A few days ago, my husband and I seriously start brainstorming ideas for our Halloween costumes. There’s a lot at stake: we have a party to attend and neighborhood children to impress.
I have this genius idea–one I actually stole from a student– that my husband could dress as Colonel Mustard and I’d go as Mrs. Peacock from the board game, “Clue.” We decide that, although a brilliant idea, it is too complicated (and nobody would remember that game).
My husband begins implementing his plan; he starts searching the Internet for “bear suits.”
I repeat: bear suits.
He actually wants us to go to this party as bears. I smile politely and then leave for the costume store.
I find the most glorious red cape for a Little Red Riding Hood outfit. I picture my little basket and my adorable dress. Then I consider my husband.
|Lederhosen / Wikipedia Commons / Public Domain|
The store features another fairy tale costume that’s equally adorable.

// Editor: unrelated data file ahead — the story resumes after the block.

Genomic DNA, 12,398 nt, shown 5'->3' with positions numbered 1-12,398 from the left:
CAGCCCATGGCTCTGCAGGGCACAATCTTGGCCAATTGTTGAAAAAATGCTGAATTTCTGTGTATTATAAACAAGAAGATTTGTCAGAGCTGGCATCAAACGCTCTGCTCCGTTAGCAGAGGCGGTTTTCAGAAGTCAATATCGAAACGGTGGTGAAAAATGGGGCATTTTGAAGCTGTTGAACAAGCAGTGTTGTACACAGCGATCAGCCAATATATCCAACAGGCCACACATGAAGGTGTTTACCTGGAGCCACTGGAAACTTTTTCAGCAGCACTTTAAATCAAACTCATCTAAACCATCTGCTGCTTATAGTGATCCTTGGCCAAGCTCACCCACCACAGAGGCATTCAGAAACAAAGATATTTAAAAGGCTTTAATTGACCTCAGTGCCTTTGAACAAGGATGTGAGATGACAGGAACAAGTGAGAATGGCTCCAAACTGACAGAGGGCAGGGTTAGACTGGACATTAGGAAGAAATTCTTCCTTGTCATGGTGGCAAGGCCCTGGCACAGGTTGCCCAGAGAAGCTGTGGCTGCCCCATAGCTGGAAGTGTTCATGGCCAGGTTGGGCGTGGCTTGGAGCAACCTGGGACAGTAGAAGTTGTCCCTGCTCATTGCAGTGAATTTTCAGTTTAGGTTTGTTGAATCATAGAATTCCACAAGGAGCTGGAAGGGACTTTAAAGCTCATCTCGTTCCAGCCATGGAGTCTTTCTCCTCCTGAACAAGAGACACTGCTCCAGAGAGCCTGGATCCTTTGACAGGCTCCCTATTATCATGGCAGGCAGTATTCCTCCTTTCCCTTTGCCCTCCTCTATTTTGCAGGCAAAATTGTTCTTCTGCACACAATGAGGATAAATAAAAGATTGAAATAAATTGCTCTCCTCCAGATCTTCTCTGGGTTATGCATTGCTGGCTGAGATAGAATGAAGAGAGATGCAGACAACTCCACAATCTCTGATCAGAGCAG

Think actual leather breeches and embroidered suspenders. And a little hat.
“You could be Hansel! From Hansel and Gretel? You know, Hansel?” I’m nodding my head and shaking his arm back and forth.
“I’m not going to be Hansel,” he says firmly.
“But it’s so adorable! Honey, please be Hansel.”
“I can’t be Hansel,” he says again.
I’m crushed. I’m devastated. He’d be the most wonderful Hansel.
A day goes by. I’m still crushed. And just about the time I’m going to search for more impressive costumes (Gandalf, Dumbledore, Batman) or else begin an ebay search for bear suits, I get a text message from him.
“I’ll be Hansel.”
I call him back, and say, “Really? Will you really be Hansel?”
He says, “Yes, I’ll be Hansel. I know how much this means to you.”
It turns out that other husbands (the ones who we arrange playdates for), perhaps in an act of solidarity, are encouraging his decision. At least one is seriously considering going as Hansel–standing side-by-side with my husband. Maybe they’ll be a whole neighborhood throng of German men in lederhosen.
But I would have been a bear for him.